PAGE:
The Quest for Self-Determination

Dov Ronen

View Inside Price: $51.00


September 10, 1979
192 pages, 5 1/2 x 8 1/4
ISBN: 9780300023640
Cloth

All over the world, ethnic groups are striving to break away from the larger political entities that control their affairs.  The quest for self-determination is one of the most persistent, pervasive movements of this century.  Dov Ronen proposes in this interpretive essay that ethnic nationalism is simply the newest form of a basic human drive for self-determination that has been manifested in four other movements since the French Revolution: nineteenth-century nationalism, Marxist-Leninist class self-determination, self-determination for minorities as espoused by Wilson, and decolonization. 
Ronen’s intention in this book is to explain what self-determination is, why people fight for it, and what the implications of the struggle may be.  He looks at the past in order to explain past manifestations and at the future in an attempt to assess the possible impact of today’s ethnic movements on a world that is becoming increasingly interdependent and, in other respects, seems to be moving toward, not away from, integration. Though Ronen’s approach is primarily analytical and philosophical, he uses four cases (the Scots, Biafra, the Palestinians, and South Africa) to illustrate the application of his thesis to current events.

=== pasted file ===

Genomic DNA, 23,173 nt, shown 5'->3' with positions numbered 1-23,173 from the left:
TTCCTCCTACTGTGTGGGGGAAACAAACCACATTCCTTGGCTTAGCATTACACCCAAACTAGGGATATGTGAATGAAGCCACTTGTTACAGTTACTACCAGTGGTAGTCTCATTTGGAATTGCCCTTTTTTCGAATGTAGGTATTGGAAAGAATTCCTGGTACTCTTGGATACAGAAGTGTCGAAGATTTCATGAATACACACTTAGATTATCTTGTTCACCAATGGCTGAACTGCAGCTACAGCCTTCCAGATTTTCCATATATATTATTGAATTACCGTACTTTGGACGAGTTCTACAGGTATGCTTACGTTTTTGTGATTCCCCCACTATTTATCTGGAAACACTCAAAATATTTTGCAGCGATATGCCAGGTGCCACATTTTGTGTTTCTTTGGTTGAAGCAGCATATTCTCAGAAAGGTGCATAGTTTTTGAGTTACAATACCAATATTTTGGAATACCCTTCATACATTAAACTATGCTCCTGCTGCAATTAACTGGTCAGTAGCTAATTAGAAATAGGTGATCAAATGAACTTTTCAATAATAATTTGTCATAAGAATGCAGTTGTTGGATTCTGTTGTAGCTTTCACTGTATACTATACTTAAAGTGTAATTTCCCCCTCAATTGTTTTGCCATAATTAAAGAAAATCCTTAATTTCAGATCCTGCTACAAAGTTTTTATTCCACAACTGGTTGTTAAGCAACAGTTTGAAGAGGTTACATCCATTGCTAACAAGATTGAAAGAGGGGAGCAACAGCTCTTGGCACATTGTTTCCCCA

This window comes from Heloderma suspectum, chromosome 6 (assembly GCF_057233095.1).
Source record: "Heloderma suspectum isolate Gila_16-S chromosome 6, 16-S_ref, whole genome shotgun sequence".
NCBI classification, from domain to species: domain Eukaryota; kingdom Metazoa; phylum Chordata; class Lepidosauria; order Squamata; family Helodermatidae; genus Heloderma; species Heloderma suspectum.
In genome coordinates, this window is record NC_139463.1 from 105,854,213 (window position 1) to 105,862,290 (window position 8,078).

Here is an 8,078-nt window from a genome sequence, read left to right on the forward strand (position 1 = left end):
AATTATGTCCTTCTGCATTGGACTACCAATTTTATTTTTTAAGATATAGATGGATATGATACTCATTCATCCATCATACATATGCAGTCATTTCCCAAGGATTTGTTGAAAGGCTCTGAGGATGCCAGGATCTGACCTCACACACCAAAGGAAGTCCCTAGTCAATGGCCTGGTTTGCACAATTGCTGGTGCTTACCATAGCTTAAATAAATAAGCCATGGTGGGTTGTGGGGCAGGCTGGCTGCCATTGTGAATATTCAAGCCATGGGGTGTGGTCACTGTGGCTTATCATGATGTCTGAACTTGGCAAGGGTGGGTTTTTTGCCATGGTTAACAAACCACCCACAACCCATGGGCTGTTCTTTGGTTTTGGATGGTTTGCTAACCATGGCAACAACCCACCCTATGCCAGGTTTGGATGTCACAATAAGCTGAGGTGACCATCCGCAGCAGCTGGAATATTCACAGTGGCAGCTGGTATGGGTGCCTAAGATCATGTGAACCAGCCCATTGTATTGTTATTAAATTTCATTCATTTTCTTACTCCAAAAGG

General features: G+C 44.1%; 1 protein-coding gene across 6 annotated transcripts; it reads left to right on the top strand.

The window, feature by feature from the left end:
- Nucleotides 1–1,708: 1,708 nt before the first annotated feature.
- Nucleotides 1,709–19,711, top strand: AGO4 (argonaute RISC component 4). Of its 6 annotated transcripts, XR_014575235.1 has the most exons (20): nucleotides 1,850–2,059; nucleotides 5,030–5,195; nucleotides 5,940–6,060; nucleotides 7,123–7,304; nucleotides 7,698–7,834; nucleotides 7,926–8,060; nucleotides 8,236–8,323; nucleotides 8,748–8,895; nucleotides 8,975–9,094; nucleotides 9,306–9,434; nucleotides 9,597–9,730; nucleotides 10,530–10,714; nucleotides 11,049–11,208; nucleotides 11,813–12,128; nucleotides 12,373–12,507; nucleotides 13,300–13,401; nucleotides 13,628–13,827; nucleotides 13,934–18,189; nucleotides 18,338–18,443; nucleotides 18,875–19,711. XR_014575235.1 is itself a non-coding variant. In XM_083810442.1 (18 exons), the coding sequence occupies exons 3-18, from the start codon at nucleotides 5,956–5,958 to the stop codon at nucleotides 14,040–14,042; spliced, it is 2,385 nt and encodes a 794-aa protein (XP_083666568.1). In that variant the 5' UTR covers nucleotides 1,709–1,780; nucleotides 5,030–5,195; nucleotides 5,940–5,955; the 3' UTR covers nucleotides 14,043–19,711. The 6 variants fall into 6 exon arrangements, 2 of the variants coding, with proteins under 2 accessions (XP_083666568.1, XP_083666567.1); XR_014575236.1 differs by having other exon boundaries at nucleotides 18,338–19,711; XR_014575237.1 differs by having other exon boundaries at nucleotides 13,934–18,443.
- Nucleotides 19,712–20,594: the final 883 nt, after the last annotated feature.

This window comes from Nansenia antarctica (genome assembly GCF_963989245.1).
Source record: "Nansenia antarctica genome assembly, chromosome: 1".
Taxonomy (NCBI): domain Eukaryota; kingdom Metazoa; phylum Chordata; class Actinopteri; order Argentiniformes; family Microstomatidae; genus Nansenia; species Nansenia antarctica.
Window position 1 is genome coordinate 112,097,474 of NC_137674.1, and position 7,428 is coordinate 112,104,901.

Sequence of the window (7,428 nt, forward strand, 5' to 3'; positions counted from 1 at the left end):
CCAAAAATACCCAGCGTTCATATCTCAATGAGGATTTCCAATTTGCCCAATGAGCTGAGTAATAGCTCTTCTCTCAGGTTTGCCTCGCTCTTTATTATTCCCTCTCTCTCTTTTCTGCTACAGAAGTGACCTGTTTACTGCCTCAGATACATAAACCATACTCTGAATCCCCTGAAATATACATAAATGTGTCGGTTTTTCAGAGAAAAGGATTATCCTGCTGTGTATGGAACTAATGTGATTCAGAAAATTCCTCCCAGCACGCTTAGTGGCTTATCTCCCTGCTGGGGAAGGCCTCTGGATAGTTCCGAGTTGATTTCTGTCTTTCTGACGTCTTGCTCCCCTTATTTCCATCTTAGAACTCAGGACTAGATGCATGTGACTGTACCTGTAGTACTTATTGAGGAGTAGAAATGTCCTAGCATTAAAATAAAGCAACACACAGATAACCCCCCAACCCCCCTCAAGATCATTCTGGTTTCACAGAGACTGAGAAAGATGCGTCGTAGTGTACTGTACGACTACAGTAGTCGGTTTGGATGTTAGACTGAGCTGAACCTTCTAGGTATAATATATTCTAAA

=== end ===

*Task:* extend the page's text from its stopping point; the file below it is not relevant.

In conclusion, Ronen argues that the disintegrative effects of ethnic nationalism do now contradict but complement the trend toward regional, continental, and even global integration.  He foresees a new world order in which a large number of small sociopolitical entities exist within a few large economic conglomerates.

"This book is a significant contribution to the discussion about contemporary ethnic politics. It throws new light on the concept of 'Self-determination' by showing how people choose their own identity or role for their 'self' in terms of nationality or class, and discussing the conditions under which they tend to switch from one to the other. Students of comparative politics and international relations will find it valuable reading."—Karl W. Deutsch

"This short volume provides a provocative analysis of what the author conceives to be man's historical quest for self-determination. Ronen, a noted scholar on African politics, has lived on three continents and . . . his analysis of this seemingly universal quest derives from his direct experiences as well as scholarly research."—Harry R. Targ, Perspective

"Ronen's book . . . is a challenging, clearly stated, and provocative addition to the literature on nationalism."—Choice

"One of the more significant books I've read in recent years and helps me think that political science is capable of not only methodological but also substantive and theoretical growth."—James C. Davis, Department of Political Science, University of Chicago

"Thoughtful and provocative."—Kenneth McRoberts, The American Political Science Review